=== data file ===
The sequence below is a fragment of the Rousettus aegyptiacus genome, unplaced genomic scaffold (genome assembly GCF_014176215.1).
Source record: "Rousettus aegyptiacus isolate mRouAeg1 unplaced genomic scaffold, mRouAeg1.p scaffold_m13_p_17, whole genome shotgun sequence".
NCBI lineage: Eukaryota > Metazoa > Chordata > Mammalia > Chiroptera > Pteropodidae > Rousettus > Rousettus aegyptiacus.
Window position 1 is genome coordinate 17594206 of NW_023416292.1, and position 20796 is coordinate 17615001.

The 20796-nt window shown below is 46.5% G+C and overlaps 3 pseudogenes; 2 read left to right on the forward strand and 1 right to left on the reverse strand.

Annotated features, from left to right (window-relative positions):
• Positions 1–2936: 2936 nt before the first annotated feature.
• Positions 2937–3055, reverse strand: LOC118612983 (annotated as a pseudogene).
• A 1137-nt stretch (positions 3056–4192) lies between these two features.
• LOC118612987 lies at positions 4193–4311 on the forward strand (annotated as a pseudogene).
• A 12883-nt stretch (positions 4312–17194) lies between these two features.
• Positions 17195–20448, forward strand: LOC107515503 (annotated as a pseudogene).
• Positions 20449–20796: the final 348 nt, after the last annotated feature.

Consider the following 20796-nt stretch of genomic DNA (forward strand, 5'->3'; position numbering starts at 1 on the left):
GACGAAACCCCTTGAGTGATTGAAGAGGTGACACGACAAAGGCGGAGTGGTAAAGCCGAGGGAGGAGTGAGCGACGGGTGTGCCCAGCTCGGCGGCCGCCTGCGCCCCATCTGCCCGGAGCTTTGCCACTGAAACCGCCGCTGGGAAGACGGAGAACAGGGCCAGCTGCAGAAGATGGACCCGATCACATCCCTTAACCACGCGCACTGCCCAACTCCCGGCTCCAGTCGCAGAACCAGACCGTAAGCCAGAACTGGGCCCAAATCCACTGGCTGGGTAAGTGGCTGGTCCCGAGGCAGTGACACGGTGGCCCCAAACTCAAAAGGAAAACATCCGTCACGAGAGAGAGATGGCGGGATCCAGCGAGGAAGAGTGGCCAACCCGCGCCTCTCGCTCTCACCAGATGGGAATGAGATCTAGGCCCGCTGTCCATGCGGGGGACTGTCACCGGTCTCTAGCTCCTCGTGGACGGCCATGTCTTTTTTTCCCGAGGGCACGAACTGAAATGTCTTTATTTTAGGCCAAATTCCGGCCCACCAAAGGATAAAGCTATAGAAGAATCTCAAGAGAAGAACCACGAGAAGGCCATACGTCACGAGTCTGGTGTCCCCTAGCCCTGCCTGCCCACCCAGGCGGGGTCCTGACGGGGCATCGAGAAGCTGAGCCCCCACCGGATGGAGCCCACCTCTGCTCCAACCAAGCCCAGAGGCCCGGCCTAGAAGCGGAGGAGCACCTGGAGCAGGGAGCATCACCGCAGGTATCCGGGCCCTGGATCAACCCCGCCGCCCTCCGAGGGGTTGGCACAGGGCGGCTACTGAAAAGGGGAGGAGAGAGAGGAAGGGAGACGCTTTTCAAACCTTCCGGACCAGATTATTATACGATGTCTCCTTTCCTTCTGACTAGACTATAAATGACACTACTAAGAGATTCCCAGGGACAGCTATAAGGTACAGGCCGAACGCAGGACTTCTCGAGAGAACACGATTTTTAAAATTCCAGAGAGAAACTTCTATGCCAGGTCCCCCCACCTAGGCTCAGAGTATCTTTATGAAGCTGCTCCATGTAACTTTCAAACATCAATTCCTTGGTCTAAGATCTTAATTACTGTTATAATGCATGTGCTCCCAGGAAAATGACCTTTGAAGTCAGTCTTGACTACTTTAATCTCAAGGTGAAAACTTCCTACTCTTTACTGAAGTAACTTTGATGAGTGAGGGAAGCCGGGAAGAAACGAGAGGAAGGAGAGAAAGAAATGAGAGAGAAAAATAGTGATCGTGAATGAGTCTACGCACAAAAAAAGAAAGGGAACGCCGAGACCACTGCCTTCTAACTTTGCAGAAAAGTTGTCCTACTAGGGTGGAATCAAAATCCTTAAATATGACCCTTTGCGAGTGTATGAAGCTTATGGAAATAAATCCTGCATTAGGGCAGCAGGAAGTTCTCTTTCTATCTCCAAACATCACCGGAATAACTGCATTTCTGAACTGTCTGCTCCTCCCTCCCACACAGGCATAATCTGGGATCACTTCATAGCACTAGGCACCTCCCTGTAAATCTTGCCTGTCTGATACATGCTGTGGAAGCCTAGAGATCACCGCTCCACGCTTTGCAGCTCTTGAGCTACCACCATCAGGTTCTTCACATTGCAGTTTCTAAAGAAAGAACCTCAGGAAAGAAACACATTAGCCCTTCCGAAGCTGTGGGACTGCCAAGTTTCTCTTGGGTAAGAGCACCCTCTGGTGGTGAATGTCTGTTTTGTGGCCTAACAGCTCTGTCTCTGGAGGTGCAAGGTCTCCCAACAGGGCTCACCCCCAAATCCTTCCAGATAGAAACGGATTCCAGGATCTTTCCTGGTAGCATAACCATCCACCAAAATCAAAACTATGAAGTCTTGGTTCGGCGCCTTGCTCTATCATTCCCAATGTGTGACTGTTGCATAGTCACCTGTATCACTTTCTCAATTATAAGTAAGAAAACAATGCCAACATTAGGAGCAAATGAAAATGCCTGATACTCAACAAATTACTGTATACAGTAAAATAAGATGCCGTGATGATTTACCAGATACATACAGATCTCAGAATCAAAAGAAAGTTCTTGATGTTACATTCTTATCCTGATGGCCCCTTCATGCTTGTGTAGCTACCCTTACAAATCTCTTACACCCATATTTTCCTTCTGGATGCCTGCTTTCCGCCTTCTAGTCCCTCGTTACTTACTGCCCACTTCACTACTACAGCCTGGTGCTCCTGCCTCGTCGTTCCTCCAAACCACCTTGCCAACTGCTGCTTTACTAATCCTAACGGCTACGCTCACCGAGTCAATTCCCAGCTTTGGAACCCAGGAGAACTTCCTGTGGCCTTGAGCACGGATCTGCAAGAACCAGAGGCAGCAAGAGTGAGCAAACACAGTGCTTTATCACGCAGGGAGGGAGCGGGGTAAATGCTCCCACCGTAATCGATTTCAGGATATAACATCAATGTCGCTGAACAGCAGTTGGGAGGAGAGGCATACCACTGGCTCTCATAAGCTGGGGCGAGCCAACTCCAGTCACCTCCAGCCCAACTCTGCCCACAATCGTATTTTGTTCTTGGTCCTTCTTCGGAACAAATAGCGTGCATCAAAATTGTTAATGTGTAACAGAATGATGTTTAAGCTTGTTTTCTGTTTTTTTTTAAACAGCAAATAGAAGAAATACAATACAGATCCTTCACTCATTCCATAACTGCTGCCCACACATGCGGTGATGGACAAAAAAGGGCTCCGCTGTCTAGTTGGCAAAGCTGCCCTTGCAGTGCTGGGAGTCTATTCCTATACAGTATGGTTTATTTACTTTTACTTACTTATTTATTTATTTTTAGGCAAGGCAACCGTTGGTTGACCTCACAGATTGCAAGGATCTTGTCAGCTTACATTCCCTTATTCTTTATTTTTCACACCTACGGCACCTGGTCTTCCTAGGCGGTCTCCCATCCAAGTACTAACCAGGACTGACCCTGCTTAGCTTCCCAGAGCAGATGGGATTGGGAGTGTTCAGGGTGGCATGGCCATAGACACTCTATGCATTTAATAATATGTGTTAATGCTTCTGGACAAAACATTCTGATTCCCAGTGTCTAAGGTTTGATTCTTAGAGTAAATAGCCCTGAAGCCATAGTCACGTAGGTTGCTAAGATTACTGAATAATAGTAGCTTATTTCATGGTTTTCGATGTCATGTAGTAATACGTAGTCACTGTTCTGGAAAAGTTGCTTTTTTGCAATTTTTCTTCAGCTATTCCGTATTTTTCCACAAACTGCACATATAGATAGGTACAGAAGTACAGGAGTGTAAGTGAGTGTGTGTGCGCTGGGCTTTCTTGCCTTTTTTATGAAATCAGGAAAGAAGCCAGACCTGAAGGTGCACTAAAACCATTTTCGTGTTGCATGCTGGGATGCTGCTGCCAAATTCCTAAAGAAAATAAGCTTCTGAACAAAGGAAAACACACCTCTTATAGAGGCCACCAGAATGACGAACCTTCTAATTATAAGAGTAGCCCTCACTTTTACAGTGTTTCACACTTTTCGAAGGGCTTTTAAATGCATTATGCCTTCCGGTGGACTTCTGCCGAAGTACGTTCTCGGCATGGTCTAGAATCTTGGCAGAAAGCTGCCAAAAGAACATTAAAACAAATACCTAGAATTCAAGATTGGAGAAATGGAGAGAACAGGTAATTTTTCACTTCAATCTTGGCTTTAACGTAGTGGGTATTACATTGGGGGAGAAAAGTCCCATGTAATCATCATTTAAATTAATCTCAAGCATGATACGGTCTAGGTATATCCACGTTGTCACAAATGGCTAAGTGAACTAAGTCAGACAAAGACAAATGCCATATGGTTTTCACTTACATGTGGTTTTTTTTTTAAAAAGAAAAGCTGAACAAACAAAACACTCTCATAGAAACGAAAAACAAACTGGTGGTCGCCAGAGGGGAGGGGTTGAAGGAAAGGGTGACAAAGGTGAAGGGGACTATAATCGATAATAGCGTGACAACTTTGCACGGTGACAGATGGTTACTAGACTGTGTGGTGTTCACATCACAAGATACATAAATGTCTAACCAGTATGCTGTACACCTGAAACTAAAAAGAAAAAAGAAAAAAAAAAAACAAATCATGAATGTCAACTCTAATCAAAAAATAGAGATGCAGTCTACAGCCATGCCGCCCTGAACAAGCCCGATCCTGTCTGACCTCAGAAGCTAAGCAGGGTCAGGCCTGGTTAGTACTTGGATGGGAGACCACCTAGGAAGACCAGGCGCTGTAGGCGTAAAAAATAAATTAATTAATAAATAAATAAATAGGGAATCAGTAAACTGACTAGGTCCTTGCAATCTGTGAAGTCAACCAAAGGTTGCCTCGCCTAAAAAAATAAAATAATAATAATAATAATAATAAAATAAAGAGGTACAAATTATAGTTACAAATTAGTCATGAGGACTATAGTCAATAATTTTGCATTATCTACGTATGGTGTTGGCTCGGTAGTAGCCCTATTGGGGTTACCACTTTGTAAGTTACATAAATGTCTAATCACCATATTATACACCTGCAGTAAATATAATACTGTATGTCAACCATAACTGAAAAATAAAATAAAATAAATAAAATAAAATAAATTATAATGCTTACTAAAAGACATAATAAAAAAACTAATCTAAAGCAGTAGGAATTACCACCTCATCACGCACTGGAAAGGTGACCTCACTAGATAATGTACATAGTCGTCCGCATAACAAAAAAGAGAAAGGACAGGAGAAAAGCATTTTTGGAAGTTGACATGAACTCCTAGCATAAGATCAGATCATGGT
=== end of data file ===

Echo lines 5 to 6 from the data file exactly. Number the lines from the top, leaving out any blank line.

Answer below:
The 20796-nt window shown below is 46.5% G+C and overlaps 3 pseudogenes; 2 read left to right on the forward strand and 1 right to left on the reverse strand.

Annotated features, from left to right (window-relative positions):